Template document for data usage in OSM

I have seen these Permission templates to use/convert data from CC-BY v2, 3 or 4 into ODbL (because of the incompatibilities). Also a document to use Imagery for tracing in OSM.

But I was looking for something more generic, something like just to ask if we can use the data from a “document” and map it on OSM, telling the “owner” that the data will be under the ODbL license. Some examples are:

  • The map of a Mall. It has the internal parts of the building, the shop’s names, the type of shop, and other information.
  • The map of transport routes. Some small towns have this information published everywhere, and we just want to map it on OSM.

These are some examples where just a simple document could be useful. However, the documento I am looking for should be something simple, and not with all the legal stuff that could scare the requestees.

Is there something like this? This could be very helpful to ask for simple data documents.

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I only know of these German templates, don’t know if there are English ones somewhere:


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In Brazil all this legal stuff scares people from organizations (I don’t believe the templates provided by OSM are friendly). I managed to obtain lots of data with much simpler requests; they were all friendly to me (and even invited me to give some internal presentation).

However, some people from OSM community think that those might not be sufficient, and the “official waivers” are the reference.

So I’m not sure if my template is good enough, but you can translate to Spanish and see if you have a better return.

PS.: I always add them to the Contributors list and cite them in the changeset when I use their data on those edits.


I’ve seen the same thing when talking to local GIS departments in the U.S. It doesn’t matter how much the staff love using OSM and even contribute to it on their free time; the moment you bring up legalities, it goes to the legal department. The more detail you ask of the legal department, the less likely they are to say yes or even get back to you with a straight answer. On the flip side, if you ask if the data is in the public domain, that causes a lot of confusion too, because a lot of people think “public domain” just means “public”. By this reasoning, anything on Google Maps is in the public domain! :see_no_evil:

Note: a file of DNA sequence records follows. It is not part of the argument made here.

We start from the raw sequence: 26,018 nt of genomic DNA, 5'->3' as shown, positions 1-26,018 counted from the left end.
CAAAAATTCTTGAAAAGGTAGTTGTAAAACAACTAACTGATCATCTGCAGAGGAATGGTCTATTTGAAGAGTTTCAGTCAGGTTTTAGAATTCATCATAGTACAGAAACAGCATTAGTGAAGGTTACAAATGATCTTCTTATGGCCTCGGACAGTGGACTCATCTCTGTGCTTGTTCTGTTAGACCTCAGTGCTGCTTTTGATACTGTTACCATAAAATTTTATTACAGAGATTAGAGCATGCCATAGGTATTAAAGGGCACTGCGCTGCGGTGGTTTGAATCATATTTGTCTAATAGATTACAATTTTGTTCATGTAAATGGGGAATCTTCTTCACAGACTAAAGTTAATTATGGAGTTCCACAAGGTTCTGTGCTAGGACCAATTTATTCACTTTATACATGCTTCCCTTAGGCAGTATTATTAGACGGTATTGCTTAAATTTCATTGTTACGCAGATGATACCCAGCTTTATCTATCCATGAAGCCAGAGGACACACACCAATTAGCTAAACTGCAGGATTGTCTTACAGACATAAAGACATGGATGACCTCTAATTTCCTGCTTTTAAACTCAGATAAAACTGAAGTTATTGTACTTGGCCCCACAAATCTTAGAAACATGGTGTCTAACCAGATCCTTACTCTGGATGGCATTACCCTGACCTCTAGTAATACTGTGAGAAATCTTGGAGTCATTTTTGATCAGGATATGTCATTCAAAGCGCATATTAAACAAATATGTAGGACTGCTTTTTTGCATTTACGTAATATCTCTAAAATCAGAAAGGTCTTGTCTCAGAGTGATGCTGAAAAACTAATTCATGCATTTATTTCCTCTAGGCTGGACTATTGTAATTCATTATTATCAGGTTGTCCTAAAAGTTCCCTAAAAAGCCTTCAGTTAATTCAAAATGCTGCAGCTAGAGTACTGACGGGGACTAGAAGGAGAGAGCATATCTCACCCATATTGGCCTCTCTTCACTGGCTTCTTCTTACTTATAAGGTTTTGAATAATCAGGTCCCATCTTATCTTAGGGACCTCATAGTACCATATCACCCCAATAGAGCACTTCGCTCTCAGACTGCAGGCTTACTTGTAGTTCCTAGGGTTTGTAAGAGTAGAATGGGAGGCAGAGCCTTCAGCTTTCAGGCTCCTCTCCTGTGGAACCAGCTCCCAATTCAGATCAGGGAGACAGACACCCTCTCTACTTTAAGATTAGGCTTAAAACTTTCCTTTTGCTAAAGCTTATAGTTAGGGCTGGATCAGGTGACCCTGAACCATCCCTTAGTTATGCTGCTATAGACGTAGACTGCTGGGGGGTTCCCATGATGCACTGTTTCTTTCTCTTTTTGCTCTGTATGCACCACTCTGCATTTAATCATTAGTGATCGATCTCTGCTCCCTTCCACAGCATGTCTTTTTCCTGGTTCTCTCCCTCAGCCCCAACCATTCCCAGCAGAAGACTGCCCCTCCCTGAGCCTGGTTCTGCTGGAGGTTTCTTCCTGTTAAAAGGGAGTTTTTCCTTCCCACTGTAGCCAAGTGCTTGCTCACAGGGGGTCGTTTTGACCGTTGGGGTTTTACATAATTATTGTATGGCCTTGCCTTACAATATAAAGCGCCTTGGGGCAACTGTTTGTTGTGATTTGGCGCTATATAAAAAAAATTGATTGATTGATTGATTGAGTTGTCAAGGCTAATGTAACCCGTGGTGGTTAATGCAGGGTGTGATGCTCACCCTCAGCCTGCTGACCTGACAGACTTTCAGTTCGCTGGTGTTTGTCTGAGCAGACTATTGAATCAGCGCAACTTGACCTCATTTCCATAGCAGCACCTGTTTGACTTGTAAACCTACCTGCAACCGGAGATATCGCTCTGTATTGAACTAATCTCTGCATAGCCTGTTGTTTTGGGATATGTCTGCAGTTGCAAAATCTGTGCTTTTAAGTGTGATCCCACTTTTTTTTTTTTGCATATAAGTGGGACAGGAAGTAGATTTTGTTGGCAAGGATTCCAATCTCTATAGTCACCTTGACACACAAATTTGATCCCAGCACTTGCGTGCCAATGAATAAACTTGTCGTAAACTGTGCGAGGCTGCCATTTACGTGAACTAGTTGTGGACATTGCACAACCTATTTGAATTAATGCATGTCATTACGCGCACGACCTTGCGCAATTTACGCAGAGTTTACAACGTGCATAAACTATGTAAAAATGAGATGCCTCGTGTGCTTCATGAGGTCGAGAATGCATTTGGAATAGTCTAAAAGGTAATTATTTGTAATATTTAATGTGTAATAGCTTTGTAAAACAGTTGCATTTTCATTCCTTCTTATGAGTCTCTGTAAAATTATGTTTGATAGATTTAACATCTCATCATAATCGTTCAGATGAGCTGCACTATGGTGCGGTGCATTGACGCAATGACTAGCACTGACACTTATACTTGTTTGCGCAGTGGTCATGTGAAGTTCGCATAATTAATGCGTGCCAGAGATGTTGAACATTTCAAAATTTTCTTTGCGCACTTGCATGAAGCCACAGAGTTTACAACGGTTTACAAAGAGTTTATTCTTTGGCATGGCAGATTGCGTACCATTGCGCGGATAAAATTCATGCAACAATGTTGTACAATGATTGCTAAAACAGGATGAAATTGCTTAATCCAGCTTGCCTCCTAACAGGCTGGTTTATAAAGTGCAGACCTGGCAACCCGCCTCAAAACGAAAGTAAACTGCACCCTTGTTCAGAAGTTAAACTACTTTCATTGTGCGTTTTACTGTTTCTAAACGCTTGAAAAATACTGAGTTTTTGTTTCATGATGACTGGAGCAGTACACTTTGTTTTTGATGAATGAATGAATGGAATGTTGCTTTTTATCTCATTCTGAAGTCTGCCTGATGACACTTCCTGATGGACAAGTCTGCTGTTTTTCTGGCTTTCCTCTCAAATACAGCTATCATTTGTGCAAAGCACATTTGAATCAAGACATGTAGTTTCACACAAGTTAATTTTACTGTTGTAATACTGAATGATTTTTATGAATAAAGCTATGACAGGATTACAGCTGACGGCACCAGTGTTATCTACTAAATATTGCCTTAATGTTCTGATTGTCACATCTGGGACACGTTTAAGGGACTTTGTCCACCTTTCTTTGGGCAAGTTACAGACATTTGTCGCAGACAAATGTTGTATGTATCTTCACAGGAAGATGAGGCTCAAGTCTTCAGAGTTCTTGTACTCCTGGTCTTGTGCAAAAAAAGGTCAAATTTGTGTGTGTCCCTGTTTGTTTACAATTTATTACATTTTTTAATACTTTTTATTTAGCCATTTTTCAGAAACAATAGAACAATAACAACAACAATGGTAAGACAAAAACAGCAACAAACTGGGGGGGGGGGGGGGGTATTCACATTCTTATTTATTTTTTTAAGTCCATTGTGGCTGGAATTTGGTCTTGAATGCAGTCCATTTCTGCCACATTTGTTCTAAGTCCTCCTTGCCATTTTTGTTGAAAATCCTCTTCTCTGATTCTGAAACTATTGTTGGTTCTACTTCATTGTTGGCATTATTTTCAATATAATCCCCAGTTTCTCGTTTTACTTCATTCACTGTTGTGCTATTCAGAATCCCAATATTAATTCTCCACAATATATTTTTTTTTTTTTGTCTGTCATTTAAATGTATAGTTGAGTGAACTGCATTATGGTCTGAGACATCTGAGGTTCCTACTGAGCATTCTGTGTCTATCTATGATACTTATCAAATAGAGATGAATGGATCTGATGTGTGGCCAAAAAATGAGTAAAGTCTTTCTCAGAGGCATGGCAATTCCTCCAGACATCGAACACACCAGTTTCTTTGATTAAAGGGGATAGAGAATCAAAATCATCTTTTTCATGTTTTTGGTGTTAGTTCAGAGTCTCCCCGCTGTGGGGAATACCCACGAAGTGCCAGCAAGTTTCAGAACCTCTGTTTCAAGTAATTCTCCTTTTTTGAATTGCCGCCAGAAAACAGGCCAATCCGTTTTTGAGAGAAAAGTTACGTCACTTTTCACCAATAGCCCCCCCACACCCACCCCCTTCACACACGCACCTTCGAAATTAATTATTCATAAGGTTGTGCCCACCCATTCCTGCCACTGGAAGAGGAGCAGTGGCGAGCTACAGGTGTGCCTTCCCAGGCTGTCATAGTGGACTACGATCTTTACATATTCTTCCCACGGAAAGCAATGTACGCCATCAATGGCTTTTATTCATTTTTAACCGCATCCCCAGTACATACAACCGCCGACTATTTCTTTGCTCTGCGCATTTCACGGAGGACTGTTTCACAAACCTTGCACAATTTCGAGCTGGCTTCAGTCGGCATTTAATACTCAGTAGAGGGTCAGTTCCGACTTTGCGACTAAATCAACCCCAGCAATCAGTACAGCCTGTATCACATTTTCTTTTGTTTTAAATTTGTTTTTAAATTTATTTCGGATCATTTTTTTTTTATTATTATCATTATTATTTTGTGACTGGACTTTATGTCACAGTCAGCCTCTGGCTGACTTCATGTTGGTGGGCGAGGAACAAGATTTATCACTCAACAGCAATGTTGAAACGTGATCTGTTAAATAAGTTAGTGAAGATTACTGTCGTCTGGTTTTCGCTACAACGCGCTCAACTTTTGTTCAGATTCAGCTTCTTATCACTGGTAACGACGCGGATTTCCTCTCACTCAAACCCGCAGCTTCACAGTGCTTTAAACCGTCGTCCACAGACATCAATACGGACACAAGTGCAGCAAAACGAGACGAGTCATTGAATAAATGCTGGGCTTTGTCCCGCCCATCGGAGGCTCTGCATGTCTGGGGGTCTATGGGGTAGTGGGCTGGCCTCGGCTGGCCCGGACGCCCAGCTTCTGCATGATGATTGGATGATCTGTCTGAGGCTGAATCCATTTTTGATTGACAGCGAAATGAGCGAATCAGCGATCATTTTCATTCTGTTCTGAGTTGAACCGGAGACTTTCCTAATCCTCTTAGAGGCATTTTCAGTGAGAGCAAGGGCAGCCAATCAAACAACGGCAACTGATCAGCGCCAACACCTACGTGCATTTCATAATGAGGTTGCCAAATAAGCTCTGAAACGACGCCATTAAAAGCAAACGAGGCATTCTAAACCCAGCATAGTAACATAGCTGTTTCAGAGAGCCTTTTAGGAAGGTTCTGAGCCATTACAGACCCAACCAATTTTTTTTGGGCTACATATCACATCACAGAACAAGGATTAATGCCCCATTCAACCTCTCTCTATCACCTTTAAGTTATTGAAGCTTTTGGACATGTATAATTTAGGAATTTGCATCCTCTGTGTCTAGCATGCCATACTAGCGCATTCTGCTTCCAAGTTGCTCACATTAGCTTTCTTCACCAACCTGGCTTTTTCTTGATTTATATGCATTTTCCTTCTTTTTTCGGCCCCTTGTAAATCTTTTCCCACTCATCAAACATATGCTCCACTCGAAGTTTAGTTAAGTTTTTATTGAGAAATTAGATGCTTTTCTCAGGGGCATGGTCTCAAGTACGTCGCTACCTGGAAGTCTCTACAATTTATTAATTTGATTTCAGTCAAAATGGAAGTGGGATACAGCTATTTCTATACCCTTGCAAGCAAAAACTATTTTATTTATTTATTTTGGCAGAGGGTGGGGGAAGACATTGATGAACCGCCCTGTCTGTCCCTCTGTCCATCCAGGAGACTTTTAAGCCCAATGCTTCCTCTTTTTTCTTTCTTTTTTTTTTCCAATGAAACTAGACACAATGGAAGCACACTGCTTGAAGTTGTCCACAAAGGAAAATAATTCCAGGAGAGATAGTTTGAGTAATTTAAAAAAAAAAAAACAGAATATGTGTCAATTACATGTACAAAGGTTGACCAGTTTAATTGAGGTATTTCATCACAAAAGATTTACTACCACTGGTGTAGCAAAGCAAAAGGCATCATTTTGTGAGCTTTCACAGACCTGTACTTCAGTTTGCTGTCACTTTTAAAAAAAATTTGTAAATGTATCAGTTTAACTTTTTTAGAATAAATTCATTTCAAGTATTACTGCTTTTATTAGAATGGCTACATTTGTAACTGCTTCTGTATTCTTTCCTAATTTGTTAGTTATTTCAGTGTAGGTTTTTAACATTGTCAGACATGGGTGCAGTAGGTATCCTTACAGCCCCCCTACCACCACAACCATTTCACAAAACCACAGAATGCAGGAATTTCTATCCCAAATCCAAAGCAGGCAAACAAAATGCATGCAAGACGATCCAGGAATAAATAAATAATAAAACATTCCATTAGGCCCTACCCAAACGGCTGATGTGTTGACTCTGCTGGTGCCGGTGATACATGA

Over the years, I’ve had more success introducing myself as an OpenStreetMap contributor and simply asking, “Are there any restrictions to reusing this data?” Some respond that there are none whatsoever, while others say no but kindly ask us to repost the disclaimer somewhere. Some express consternation that various OSM people keep asking them about the rights to the data, as if they care that much.

This doesn’t constitute legal advice, but I do think the KISS principle is worth consideration when dealing with organizations that don’t regard their data as a profit center.


It’s definitely true that organizations who don’t really have a problem with us using their data may not give us permission simply because it’s too complex to handle such a request internally. But of course, not involving the legal department carries the risk that the well-meaning staff may simply be wrong to assume you’re allowed to use the data for OSM.


I recently (2022/10/10) sent an email to a public transport company but still not reply… :confused:

They publish a GTFS file on their website (which I suppose is what GMaps uses), but there’s no license in sight. I’ve seen wiki pages mentioning the use of this GTFS, but no mention of the legal part, hence why I’m sending an email myself.

All this to say: your approach sounds reasonable to me. In my email I asked explicitly about the license, and stated that this license, to be used for OSM, must be compatible with the ODbL. Maybe I just scared away whoever got the mail…

Yes, good point. It definitely isn’t advisable to keep legally trained staff in the dark. My assumption is that even asking generally about restrictions will automatically get the legal department looped into the conversation, just in case – at least that’s been my experience – but it’s best not to make the situation more complicated than it has to be in an initial message. There can be more nuance in the subsequent conversation, for example suggesting an open license because they don’t want to put it in the public domain, but a boilerplate message can’t really help with that.

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